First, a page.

I came into Seminary praying, “Jesus, I want to do whatever you ask of me.” I meant that as truly as I could at the time, but the reality is that I didn’t trust Jesus; I was going to do what He asked, but I resented Him for it. After 2+ years of formation, spiritual guidance, and prayer, God has worked powerfully to purify my ability to receive his love and consolation. Today I’m praying the same prayer, “Jesus, I want to do whatever you ask of me,” but I poses a deeper trust that God is good and will only ask what is good for me. Never easy, but good.

Things Change – Peace, Joy, Desire

Two years ago I was afraid of the title “seminarian”. I remember telling friends the summer before I entered, “I’m not a seminarian till I talk in the door” (My vocation director would disagree). I avoided buying a cassock until a month after I moved into seminary; I figured I’d be gone before I needed it and I didn’t want the commitment of putting money down on something so officially Catholic. Today I’m awed and humbled by the love I receive from others and want as many men as God wills to join me in the beautiful, challenging, grace-filled, rewarding life. I love when I get to speak to groups about seminary and my own discernment (More).

Two years ago I was looking for a reason to leave. Today I would fight hard if were told I’m not called to Priesthood and need to leave seminary, “you don’t understand. This is what God is calling me to and I really desire it.” Of course I would also take that leap into unknown and obey is asked/told.

God keeps calling me. To sanctity, but a sanctity specifically lived out as seminarian and eventual as a priest. That’s affirmed in my superiors who speak as representative of the Church, my spiritual directors who guide my interior life of prayer, and the countless people I meet when I visit parishes to speak or serve. Simultaneously, my desire for ordination continues to grow.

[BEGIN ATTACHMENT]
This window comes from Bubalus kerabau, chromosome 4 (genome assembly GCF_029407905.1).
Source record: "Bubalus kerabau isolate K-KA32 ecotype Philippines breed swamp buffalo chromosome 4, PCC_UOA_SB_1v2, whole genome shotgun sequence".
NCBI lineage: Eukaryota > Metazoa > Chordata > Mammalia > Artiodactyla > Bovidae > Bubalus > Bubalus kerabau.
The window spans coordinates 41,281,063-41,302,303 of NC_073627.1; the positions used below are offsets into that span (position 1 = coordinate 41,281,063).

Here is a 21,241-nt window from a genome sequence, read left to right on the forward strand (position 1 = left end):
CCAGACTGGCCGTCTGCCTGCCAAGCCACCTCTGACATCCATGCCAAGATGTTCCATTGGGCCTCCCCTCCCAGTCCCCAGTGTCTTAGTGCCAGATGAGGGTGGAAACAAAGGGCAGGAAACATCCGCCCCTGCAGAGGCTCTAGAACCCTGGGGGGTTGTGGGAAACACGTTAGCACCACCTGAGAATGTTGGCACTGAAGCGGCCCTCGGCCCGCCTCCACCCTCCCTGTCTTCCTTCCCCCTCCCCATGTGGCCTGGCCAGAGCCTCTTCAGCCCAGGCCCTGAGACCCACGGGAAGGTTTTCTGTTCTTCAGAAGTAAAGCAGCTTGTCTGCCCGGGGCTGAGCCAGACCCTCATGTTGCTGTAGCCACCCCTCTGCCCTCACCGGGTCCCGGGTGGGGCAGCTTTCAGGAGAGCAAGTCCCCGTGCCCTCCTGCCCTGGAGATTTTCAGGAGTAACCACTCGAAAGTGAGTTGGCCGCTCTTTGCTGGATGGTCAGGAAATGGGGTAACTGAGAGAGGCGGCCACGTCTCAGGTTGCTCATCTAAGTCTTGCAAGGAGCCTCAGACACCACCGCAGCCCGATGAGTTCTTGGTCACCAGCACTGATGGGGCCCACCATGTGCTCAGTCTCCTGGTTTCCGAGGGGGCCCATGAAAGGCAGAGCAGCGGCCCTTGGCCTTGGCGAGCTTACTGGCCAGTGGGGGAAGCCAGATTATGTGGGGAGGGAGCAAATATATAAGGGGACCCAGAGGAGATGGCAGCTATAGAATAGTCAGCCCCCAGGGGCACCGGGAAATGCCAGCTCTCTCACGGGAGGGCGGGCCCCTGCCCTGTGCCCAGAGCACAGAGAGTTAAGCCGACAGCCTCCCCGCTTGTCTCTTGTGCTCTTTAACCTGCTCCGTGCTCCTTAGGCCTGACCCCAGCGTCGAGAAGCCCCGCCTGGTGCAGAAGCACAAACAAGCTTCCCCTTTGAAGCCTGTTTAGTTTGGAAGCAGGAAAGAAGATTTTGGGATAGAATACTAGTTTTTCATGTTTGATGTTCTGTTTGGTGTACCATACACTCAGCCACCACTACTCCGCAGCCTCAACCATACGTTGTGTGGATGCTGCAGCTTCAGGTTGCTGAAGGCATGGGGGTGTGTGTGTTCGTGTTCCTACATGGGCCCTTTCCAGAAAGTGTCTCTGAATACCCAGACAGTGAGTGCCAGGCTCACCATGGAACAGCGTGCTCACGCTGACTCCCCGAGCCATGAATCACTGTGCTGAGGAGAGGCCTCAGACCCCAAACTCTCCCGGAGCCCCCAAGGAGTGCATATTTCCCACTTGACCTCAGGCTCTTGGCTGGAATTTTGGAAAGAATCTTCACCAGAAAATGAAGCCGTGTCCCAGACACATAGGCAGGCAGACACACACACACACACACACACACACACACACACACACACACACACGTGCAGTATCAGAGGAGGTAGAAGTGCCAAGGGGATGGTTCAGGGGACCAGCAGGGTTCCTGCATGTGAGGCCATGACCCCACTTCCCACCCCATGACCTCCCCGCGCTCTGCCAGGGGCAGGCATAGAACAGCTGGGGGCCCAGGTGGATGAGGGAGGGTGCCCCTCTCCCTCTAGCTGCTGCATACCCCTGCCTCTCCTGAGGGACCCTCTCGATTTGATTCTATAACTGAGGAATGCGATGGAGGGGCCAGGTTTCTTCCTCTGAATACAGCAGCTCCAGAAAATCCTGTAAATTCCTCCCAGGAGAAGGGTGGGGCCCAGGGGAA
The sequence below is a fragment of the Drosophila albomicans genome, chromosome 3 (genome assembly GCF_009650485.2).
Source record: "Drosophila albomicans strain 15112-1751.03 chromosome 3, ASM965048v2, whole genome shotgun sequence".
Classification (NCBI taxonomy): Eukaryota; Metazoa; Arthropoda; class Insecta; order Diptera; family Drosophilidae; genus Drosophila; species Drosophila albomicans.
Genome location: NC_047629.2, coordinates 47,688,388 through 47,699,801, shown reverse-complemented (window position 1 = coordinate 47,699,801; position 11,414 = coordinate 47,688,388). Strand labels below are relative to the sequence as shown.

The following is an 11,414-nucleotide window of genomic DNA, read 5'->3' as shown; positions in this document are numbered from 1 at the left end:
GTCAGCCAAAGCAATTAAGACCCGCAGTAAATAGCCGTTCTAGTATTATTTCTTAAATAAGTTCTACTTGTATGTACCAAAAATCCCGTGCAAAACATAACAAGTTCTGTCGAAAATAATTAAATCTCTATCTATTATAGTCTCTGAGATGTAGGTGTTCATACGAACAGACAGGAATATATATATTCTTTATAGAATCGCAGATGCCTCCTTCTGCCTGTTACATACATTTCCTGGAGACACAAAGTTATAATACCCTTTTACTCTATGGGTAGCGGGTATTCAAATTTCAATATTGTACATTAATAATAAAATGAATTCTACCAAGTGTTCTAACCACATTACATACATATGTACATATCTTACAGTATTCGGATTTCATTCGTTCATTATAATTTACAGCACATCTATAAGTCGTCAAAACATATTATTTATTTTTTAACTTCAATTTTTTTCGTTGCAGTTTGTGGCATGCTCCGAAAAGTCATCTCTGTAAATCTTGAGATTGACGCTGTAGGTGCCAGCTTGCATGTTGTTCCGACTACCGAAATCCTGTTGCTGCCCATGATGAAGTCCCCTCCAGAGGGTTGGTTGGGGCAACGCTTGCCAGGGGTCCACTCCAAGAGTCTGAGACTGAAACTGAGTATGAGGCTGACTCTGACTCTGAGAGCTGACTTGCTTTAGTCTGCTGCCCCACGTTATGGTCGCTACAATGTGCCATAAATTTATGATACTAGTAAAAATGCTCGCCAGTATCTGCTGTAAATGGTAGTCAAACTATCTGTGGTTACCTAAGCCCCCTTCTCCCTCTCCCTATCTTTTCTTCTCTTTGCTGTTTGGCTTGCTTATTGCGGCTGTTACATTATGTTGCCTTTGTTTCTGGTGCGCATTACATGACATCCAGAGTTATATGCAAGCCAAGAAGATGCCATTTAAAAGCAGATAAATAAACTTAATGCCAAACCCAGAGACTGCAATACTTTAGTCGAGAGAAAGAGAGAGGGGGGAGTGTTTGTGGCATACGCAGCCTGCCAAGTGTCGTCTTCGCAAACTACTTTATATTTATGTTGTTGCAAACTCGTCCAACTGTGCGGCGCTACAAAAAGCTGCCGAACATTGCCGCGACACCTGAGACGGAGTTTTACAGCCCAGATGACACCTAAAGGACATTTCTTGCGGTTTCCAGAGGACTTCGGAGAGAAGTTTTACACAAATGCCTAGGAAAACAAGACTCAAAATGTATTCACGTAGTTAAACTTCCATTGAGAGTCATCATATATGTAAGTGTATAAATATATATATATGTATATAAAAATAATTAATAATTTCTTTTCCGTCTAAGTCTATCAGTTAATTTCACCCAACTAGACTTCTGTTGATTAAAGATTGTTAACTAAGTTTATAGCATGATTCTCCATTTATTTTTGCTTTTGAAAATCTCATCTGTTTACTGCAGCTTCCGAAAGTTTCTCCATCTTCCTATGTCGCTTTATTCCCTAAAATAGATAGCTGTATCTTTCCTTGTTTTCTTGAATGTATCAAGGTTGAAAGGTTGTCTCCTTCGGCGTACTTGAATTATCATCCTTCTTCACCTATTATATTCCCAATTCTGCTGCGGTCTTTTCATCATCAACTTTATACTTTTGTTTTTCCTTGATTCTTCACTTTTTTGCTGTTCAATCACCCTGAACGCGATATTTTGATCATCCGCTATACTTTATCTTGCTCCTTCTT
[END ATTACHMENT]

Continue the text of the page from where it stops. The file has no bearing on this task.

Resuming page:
My earlier discernment focused on the things I’d be giving up. “I won’t be with that girl. I won’t have a family. I won’t work in the tech industry. I won’t be able to take on the challenge of living sanctity in the lay life. Etc.” Today I’m much more aware of the things I would miss out on if I weren’t a priest. “I won’t be able to forgive those sins. I won’t reconcile that person to Jesus. I won’t physically make Christ present on that altar. I won’t be with that family as they suffer. I won’t be free to give myself entirely to the people of this parish. I won’t live the same dependent intimacy with the Lord. Etc.” There is so much goodness in the priesthood that I couldn’t even imagine earlier on (more).

So here I am. God keeps calling. My desire is continually affirmed in contended joy. We keep pressing on together.

Austin DCY 2017 Mural

You get enough pictures of me. Check out this beautiful mural commissioned for our diocese youth conference.

I’m Leaving Facebook – Distraction and Time

In anticipation of leaving Facebook on Feburary 1, I’m posting a series of thoughts on why I’m making that decision. I’m going to archive them here for future reference.
Facebook has become a twitch for me. Like toe tapping, pen twirling, or doodling in class, but much less benign. When I experience any brief moment of downtime, difficulty, or distraction, I avoid it by checking for notifications. There’s plenty of brain science about why faceook is addictive (you’ve probably seen it all, I won’t bore you here. It stimulates pleasure like a drug), but I’m seeing it play out in my daily life.